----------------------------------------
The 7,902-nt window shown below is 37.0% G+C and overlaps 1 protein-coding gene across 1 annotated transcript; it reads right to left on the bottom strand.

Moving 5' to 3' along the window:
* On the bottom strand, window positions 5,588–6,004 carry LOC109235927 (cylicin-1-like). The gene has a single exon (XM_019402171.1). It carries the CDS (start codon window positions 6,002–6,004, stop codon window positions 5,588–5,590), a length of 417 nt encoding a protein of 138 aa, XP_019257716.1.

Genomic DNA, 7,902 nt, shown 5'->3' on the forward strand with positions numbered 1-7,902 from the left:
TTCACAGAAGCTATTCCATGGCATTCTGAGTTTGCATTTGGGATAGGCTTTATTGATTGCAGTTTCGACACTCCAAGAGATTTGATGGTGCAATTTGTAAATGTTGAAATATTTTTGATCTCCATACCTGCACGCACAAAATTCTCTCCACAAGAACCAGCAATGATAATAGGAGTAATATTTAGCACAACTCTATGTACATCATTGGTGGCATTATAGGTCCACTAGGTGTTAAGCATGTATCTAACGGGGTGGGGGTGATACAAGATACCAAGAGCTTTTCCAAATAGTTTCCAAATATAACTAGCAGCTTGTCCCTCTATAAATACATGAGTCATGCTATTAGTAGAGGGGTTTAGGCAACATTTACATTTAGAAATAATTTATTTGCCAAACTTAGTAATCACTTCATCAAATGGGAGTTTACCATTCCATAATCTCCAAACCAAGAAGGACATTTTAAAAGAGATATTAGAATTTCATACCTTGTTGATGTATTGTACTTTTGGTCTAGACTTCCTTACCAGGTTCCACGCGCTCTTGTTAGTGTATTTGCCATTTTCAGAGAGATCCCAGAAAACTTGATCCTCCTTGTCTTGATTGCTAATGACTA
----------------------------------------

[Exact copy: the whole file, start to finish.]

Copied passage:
The 7,902-nt window shown below is 37.0% G+C and overlaps 1 protein-coding gene across 1 annotated transcript; it reads right to left on the bottom strand.

Moving 5' to 3' along the window:
* On the bottom strand, window positions 5,588–6,004 carry LOC109235927 (cylicin-1-like). The gene has a single exon (XM_019402171.1). It carries the CDS (start codon window positions 6,002–6,004, stop codon window positions 5,588–5,590), a length of 417 nt encoding a protein of 138 aa, XP_019257716.1.

Genomic DNA, 7,902 nt, shown 5'->3' on the forward strand with positions numbered 1-7,902 from the left:
TTCACAGAAGCTATTCCATGGCATTCTGAGTTTGCATTTGGGATAGGCTTTATTGATTGCAGTTTCGACACTCCAAGAGATTTGATGGTGCAATTTGTAAATGTTGAAATATTTTTGATCTCCATACCTGCACGCACAAAATTCTCTCCACAAGAACCAGCAATGATAATAGGAGTAATATTTAGCACAACTCTATGTACATCATTGGTGGCATTATAGGTCCACTAGGTGTTAAGCATGTATCTAACGGGGTGGGGGTGATACAAGATACCAAGAGCTTTTCCAAATAGTTTCCAAATATAACTAGCAGCTTGTCCCTCTATAAATACATGAGTCATGCTATTAGTAGAGGGGTTTAGGCAACATTTACATTTAGAAATAATTTATTTGCCAAACTTAGTAATCACTTCATCAAATGGGAGTTTACCATTCCATAATCTCCAAACCAAGAAGGACATTTTAAAAGAGATATTAGAATTTCATACCTTGTTGATGTATTGTACTTTTGGTCTAGACTTCCTTACCAGGTTCCACGCGCTCTTGTTAGTGTATTTGCCATTTTCAGAGAGATCCCAGAAAACTTGATCCTCCTTGTCTTGATTGCTAATGACTA